Stock market veterans will tell you that the market tends to do the opposite of what is suggested by a cover story on a widely circulated business news publication.Famous examples include BusinessWeek’s 1971 cover story “The Death of Equities” and the Financial Times’ similar story “The Death of Equities?” Indeed, both stories were followed by big rallies.
Today, Barron’s goes out on a limb again with a bullish cover story titled “Almost There” in reference to the Dow Jones Industrial Average being 6 per cent from an all-time high.
Here’s a sample of what author Andrew Bary says:
The Dow Industrials are more reasonable now than at the 2007 peak, when the index traded for 16 times the then-current 2008 earnings estimates. That projection turned out to be way too high, as did even more bullish 2009 projections at that time, as the financial crisis and recession savaged earnings.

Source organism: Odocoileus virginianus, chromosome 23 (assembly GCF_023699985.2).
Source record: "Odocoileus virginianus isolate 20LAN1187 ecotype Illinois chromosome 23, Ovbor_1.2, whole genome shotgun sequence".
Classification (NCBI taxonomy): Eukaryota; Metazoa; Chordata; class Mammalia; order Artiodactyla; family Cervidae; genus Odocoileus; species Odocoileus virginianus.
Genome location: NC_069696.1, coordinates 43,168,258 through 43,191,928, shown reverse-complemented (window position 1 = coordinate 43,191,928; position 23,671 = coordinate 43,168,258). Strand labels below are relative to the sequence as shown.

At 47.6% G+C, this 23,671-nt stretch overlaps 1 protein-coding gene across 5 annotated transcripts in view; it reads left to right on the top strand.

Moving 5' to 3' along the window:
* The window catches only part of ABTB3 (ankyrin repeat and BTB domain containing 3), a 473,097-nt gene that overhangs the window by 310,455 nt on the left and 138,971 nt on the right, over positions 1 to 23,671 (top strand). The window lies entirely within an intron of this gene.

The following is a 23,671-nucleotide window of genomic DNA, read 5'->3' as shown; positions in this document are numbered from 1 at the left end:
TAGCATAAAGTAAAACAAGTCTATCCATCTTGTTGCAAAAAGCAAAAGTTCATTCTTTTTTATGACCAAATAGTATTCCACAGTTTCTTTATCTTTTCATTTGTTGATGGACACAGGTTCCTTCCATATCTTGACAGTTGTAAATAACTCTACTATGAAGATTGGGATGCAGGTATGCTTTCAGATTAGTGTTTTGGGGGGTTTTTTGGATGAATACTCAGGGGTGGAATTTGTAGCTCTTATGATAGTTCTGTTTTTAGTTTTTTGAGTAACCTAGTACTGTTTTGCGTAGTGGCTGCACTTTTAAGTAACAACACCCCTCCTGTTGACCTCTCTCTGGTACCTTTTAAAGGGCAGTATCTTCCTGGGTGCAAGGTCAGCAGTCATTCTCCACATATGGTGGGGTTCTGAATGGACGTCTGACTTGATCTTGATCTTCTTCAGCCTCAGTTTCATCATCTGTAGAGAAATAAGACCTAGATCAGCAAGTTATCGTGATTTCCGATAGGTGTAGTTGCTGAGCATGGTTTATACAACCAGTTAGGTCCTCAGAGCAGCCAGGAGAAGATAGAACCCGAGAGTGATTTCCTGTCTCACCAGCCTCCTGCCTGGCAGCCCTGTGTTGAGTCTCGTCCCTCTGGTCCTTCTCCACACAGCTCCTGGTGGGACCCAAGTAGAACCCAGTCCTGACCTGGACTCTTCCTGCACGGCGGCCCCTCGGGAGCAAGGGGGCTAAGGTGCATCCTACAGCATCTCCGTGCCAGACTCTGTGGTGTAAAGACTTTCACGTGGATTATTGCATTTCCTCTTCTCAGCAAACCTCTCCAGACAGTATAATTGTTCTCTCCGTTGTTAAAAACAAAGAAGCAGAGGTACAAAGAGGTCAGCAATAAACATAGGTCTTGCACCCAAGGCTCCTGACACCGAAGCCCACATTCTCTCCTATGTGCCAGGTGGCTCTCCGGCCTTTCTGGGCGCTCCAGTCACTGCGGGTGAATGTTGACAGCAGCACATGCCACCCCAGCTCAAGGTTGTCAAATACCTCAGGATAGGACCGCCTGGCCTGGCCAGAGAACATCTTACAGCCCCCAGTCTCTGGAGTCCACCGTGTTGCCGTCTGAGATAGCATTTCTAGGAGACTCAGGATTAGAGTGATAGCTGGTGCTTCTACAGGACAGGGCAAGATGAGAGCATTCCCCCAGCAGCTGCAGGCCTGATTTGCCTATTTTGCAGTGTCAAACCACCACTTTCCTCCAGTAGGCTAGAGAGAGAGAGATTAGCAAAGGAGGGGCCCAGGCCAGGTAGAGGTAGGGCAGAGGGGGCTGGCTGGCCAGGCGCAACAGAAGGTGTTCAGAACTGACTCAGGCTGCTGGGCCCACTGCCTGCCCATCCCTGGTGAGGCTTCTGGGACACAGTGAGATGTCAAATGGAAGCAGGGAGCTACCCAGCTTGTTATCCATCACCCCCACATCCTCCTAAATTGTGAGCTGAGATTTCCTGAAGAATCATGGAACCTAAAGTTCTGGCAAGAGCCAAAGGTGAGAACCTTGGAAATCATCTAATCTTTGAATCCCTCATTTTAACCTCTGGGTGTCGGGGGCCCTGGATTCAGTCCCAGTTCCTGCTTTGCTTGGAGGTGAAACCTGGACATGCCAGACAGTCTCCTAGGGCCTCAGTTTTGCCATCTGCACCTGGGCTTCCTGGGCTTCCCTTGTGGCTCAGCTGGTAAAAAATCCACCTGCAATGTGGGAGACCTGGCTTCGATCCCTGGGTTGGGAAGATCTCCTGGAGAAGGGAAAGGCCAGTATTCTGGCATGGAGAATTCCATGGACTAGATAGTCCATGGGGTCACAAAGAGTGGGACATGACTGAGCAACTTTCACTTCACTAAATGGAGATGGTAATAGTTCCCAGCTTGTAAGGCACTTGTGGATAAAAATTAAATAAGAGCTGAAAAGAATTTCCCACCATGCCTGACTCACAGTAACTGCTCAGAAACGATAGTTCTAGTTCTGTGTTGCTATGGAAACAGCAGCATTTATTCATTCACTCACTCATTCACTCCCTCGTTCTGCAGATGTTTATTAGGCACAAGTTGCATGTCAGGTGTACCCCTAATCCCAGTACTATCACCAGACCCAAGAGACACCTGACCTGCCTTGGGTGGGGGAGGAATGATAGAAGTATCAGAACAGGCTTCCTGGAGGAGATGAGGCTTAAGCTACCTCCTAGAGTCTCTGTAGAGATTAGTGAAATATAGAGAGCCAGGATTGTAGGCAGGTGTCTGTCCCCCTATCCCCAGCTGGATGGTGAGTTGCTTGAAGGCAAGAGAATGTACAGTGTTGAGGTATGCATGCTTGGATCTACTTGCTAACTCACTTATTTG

It’s bullish that U.S. stocks have done well without much participation by retail investors, who continue to prefer bonds despite historically low rates on Treasuries, mortgage securities, high-grade corporate debt, and junk bonds. The average junk-bond yield of 6% is only three percentage points higher than dividend yields on scores of high-quality, dividend-paying stocks. Junk bonds probably can’t go much higher, although they could go a lot lower. If retail investors ever warm to stocks, the Dow could go much higher.
Bary’s story includes quotes from Jim Paulsen of Wells capital Management and Blackstone’s Byron Wien who both point to a stronger-than-expected U.S. economy.
“With a bevy of reasonably priced stocks, the Dow industrials look poised to set a new record, if not this year then next, and investors can get a nice 2%-plus yield along the way,” writes Bary.
Read the whole story at Barrons.com.